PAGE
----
Published: Jan 1979
| ||Format||Pages||Price|| |
|PDF ()||17||$25||  ADD TO CART|
|Complete Source PDF (12M)||17||$149||  ADD TO CART|
An experimental technique for determining in-reactor fracture strain was developed and demonstrated. Differential swelling between a specimen holder and a test specimen with a lower swelling rate produced uniaxial deformation in 304 and cold-worked 316 stainless steel specimens. In-reactor deformations of 0.7 to 2.1 percent were achieved in Type 304 stainless steel previously irradiated to fluences up to 8.8 × 1026 neutrons (n)/m2 without fracture. These strains are significantly higher than found in postirradiation creep-rupture tests on similar specimens. From the measured strain values and published irradiation creep data and correlations, the stress levels during the irradiation were calculated. On the basis of previous postirradiation creep-rupture results, many of the specimens that did not fail would be predicted to fail. Thus we conclude that the in-reactor rupture life is longer than predicted by postirradiation tests.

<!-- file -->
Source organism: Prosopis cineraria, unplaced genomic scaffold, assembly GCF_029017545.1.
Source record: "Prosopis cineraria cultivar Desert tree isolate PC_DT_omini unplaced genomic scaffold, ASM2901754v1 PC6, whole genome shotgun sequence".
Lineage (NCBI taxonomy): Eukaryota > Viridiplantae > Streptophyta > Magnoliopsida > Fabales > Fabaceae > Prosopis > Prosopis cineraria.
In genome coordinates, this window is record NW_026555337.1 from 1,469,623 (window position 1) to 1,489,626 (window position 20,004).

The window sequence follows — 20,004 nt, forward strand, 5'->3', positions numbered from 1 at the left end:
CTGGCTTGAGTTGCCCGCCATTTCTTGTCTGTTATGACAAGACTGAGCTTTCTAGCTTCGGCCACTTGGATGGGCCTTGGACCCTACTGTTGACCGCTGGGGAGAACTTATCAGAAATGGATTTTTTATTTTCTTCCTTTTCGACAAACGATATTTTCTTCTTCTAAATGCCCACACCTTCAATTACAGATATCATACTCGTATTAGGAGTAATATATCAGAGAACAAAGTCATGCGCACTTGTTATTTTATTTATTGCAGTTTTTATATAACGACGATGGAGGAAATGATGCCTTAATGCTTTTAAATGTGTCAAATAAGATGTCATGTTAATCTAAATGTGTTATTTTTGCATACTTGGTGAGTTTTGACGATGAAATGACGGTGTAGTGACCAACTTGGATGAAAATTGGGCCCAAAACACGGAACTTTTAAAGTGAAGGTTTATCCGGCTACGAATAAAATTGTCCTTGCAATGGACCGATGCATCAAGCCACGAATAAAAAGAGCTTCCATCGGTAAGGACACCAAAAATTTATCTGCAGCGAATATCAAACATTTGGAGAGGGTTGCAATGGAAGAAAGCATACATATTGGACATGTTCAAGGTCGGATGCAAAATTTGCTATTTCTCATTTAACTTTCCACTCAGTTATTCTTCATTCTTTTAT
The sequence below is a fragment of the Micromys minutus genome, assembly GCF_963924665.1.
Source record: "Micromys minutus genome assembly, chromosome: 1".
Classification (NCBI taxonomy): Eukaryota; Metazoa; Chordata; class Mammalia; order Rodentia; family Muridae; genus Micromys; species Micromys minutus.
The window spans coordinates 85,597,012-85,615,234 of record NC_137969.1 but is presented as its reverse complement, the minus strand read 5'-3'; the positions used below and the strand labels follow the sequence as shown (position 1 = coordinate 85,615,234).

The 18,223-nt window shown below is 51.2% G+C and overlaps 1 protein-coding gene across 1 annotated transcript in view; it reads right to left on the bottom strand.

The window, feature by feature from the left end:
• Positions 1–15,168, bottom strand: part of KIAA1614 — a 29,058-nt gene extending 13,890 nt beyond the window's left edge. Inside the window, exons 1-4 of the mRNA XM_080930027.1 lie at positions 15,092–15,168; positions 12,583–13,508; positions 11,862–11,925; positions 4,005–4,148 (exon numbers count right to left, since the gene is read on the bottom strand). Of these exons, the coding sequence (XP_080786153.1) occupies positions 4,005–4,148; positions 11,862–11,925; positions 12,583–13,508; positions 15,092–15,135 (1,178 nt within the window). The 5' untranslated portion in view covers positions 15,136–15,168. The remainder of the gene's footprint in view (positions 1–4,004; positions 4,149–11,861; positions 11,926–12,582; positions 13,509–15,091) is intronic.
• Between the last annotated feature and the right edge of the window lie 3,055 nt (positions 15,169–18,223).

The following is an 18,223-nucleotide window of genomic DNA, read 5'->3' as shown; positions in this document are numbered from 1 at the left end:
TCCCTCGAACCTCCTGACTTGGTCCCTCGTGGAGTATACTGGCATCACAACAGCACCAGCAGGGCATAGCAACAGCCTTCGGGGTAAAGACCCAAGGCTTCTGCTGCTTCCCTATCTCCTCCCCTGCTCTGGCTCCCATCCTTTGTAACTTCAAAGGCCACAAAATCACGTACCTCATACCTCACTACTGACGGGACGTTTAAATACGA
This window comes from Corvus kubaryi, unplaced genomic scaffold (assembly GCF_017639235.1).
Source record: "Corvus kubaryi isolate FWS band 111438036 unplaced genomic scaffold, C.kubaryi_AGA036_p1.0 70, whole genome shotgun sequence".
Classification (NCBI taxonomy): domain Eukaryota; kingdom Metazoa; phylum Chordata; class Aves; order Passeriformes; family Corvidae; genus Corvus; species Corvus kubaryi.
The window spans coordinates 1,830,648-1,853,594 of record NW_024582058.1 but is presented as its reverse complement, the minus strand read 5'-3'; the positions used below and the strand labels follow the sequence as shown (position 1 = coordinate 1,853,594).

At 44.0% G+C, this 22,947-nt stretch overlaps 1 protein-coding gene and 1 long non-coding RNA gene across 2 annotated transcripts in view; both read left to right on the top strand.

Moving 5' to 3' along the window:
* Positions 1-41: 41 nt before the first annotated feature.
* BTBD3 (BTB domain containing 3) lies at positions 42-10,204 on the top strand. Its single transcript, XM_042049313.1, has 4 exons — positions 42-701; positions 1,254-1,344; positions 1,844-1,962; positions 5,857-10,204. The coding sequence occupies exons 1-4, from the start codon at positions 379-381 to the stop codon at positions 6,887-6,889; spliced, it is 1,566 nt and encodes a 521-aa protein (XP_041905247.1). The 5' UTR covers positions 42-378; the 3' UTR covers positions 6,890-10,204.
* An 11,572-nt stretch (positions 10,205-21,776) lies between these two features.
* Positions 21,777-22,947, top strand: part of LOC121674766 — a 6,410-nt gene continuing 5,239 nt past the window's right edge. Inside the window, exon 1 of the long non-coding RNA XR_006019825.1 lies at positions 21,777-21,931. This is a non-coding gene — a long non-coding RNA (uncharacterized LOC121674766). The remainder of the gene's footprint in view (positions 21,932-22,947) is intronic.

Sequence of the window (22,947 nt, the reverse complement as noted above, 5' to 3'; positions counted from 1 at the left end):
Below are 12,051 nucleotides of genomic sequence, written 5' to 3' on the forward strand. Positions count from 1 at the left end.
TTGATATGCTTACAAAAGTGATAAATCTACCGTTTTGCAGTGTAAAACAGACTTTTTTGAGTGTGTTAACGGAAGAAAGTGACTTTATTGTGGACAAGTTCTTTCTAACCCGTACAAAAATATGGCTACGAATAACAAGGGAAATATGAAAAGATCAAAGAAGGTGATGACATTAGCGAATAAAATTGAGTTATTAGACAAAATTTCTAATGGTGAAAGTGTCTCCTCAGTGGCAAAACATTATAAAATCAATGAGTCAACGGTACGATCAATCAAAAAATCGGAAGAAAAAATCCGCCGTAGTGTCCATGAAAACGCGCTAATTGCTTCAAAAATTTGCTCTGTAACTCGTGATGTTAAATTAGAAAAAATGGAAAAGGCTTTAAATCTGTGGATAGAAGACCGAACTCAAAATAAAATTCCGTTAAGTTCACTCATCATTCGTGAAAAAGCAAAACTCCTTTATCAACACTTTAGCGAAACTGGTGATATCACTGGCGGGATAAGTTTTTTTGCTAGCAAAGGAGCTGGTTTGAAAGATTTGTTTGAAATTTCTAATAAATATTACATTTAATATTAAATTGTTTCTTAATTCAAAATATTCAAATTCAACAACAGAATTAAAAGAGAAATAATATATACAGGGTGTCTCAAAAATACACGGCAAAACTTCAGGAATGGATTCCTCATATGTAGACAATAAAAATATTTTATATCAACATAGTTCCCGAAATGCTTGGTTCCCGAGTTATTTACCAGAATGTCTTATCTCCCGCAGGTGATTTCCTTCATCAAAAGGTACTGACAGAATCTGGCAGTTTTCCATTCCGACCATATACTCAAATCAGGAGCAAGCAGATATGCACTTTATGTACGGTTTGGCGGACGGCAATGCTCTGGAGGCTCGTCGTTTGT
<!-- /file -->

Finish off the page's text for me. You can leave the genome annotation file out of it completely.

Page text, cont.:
Strain in a fractured specimen was estimated to be less than 3.8 percent, and the in-reactor fractures were intergranular—the same fracture mode as found in postirradiation tests. Irradiation creep may relax stresses at crack tips and sliding boundaries, thus retarding the initiation or growth of cracks, or both, and leading to longer rupture lives in-reactor. However, the very high ductility or superplastic behavior predicted by the strain-rate sensitivity of irradiation creep is not achieved because of the eventual interruption of the deformation process by grain boundary fracture.
fracture (materials), strains, stresses, irradiation creep, deformation
Metallurgical engineer, Oak Ridge National Laboratory, Oak Ridge, Tenn.
University of Wisconsin, Madison, Wis.